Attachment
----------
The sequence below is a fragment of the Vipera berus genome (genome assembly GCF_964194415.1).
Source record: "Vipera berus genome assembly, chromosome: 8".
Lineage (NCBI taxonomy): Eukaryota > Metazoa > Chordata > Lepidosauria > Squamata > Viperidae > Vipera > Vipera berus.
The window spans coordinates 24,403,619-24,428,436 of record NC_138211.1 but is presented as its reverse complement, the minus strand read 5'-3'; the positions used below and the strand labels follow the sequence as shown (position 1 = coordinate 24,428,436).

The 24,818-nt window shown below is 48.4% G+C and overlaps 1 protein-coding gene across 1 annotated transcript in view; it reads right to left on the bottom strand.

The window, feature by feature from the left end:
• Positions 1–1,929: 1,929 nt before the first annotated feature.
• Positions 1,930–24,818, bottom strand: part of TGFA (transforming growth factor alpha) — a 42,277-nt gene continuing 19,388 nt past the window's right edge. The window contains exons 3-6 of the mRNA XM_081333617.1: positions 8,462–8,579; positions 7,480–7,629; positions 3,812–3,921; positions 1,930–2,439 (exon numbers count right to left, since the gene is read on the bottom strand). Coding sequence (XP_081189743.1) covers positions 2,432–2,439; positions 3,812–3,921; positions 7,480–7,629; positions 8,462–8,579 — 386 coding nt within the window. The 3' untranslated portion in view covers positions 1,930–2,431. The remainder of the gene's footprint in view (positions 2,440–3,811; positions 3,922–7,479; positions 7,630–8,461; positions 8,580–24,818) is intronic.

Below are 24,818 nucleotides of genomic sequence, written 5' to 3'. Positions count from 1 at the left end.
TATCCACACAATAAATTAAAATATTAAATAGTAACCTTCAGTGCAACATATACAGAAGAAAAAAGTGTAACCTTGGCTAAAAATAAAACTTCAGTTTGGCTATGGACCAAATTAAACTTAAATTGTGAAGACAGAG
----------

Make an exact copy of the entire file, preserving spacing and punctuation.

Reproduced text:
The sequence below is a fragment of the Vipera berus genome (genome assembly GCF_964194415.1).
Source record: "Vipera berus genome assembly, chromosome: 8".
Lineage (NCBI taxonomy): Eukaryota > Metazoa > Chordata > Lepidosauria > Squamata > Viperidae > Vipera > Vipera berus.
The window spans coordinates 24,403,619-24,428,436 of record NC_138211.1 but is presented as its reverse complement, the minus strand read 5'-3'; the positions used below and the strand labels follow the sequence as shown (position 1 = coordinate 24,428,436).

The 24,818-nt window shown below is 48.4% G+C and overlaps 1 protein-coding gene across 1 annotated transcript in view; it reads right to left on the bottom strand.

The window, feature by feature from the left end:
• Positions 1–1,929: 1,929 nt before the first annotated feature.
• Positions 1,930–24,818, bottom strand: part of TGFA (transforming growth factor alpha) — a 42,277-nt gene continuing 19,388 nt past the window's right edge. The window contains exons 3-6 of the mRNA XM_081333617.1: positions 8,462–8,579; positions 7,480–7,629; positions 3,812–3,921; positions 1,930–2,439 (exon numbers count right to left, since the gene is read on the bottom strand). Coding sequence (XP_081189743.1) covers positions 2,432–2,439; positions 3,812–3,921; positions 7,480–7,629; positions 8,462–8,579 — 386 coding nt within the window. The 3' untranslated portion in view covers positions 1,930–2,431. The remainder of the gene's footprint in view (positions 2,440–3,811; positions 3,922–7,479; positions 7,630–8,461; positions 8,580–24,818) is intronic.

Below are 24,818 nucleotides of genomic sequence, written 5' to 3'. Positions count from 1 at the left end.
TATCCACACAATAAATTAAAATATTAAATAGTAACCTTCAGTGCAACATATACAGAAGAAAAAAGTGTAACCTTGGCTAAAAATAAAACTTCAGTTTGGCTATGGACCAAATTAAACTTAAATTGTGAAGACAGAG